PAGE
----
Monday, March 29th from 3PM to 4PM EST. This week, we’ll create activity lists specifically for marketing purposes and share several lists that have proven effective. Any of you who are having challenges with business development should plan to attend. This series is open to ALL graduates and current students of the ChangeWorks program.  Click the following link to register:

https://www2.gotomeeting.com/register/526145290

“ChangeWorks Analyst Training” —

Tuesday, March 30th from 12PM to 1PM EST, we will continue our in-depth look at the Comprehensive Adjective Map. This series is open to ALL ChangeWorks professionals who completed their Practitioner training prior to December 31, 2009. Click the following link to register:

https://www2.gotomeeting.com/register/788559626

“Gold Team Teleconference” —

Thursday, April 1st from 11AM to 12PM EST. This week, we will start our exploration of the “TeamBuilder” training program — tension management principles applied to building stronger teams.  The program is open to all Gold Team members.  Also, please remember to schedule your private coaching session.

https://www2.gotomeeting.com/register/480097795

As always, our webinars are recorded for those of you who are unable to attend the live call.

-T-

Trade Show Secrets #5

Hi, Everyone!

Here’s the next installment in the “Secrets of Trade Show Selling” series:

Secret #5: The Science of Signage

Have you ever stopped at a trade show booth because the sign caught your interest and just pulled you right in? There really is a “science to signage” and in this article, you will learn why this is such a key point to understand and implement … and how to create signage that works!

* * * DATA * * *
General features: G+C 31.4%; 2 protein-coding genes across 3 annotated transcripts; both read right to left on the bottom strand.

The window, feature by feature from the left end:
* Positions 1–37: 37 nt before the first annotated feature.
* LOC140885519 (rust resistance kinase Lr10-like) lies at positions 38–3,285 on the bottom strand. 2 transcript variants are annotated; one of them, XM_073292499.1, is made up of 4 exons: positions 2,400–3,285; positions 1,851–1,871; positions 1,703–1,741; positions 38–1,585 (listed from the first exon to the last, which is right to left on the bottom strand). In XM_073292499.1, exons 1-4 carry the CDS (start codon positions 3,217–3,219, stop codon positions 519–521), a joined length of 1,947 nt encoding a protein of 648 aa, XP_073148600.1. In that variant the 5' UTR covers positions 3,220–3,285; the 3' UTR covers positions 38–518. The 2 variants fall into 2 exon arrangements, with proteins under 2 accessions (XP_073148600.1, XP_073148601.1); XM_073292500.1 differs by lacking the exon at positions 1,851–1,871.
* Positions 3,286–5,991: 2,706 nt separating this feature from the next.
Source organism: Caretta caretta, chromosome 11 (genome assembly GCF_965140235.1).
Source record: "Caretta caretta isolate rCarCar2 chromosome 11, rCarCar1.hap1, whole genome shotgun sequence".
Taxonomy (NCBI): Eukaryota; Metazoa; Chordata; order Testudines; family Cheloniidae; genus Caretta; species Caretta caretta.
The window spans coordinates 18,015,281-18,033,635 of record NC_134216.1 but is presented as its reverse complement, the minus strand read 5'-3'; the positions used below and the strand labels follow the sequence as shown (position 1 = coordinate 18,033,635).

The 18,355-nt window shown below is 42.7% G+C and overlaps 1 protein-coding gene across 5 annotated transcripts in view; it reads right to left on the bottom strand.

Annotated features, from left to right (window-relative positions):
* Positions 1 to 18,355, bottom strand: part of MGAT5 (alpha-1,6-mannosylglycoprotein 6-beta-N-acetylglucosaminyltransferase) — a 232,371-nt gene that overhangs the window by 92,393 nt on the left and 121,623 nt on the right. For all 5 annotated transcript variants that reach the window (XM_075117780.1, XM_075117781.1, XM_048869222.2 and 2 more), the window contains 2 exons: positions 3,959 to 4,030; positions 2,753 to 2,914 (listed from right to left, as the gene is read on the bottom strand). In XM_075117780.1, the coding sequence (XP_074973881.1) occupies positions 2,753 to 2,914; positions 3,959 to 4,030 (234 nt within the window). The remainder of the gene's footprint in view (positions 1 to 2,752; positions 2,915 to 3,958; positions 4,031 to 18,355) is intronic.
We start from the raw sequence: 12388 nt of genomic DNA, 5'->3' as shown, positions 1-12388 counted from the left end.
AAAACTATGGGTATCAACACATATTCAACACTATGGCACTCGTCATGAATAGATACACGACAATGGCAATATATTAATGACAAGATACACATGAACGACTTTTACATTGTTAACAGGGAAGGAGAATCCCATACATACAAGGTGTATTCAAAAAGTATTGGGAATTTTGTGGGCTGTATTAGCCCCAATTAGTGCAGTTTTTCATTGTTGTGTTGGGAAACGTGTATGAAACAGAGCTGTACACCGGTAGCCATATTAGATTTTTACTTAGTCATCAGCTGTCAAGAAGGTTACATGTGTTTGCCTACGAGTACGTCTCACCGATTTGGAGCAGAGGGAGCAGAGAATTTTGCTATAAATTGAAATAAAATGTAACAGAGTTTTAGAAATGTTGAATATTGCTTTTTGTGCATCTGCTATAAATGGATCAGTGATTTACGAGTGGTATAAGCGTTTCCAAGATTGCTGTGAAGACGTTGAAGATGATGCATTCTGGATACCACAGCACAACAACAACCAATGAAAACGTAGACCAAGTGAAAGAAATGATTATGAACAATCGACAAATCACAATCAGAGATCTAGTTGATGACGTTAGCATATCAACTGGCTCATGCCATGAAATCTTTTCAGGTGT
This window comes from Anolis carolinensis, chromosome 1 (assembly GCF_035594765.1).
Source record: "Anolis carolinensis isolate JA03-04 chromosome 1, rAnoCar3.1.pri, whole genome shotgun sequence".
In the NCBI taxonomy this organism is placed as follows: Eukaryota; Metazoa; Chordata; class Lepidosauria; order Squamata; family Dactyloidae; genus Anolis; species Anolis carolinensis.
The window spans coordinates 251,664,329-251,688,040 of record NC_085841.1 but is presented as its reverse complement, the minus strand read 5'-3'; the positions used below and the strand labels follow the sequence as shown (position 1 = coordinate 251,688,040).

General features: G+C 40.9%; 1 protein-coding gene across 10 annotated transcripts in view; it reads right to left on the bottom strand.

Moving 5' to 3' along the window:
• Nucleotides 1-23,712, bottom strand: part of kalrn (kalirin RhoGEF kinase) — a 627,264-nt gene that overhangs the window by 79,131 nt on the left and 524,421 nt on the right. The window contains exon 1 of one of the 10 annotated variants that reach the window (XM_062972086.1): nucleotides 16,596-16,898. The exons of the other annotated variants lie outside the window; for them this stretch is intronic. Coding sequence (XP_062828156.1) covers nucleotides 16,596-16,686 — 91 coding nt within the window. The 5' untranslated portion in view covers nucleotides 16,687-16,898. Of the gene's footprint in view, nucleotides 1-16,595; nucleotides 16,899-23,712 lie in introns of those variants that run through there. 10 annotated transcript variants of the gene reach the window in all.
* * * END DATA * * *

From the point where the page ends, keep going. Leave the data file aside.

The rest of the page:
Think of your booth as the cover of a popular magazine. A cover’s job is to grab people’s attention long enough for them to read the headline. The headline’s job is get enough of a reaction from people that they are compelled to read the subheadings. The subheadings job is to make people want what’s inside badly enough that they’re willing to pay for the information. The same system applies to trade show booths.

Your booth needs a great headline. Its purpose is NOT to identify your company but rather to catch the eye of the passersby and attract them to approach your booth. As they get closer, the secondary signage should pre-qualify your visitors and pull the appropriate visitors INSIDE your booth. The remaining signage should provide qualified visitors with enough information about your company so that the purpose of your booth is fulfilled — if necessary, WITHOUT the involvement of sales staff members.

Above all, the copy on the signage MUST pay attention to tension. Words are a form of BAIT – and you need the right bait to catch the ideal prospect. For example, let’s say you’re Dynamic Staffing Services – an employment contractor. To catch the visitors’ attention, an effective headline might be, “How Many DYNAMIC People Could YOU Use?” It hints at the industry you’re in, but leaves enough mystery to boost tension. As the visitor gets closer, several secondary signs become visible. These signs pre-qualify the visitors by targeting the source of their tension, such as “Dynamic Reductions in Recruiting Costs” and “Dynamic Employment Tax Control.” Visitors with no interest in reducing recruiting costs or controlling employment taxes will de-select themselves and continue on their way – while those who enter your booth are much more likely to be the prospect you’re looking for.